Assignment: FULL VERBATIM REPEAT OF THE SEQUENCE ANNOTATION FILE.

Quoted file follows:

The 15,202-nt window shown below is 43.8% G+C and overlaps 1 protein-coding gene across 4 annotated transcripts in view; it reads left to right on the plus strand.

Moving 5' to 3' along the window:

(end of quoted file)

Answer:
The 15,202-nt window shown below is 43.8% G+C and overlaps 1 protein-coding gene across 4 annotated transcripts in view; it reads left to right on the plus strand.

Moving 5' to 3' along the window: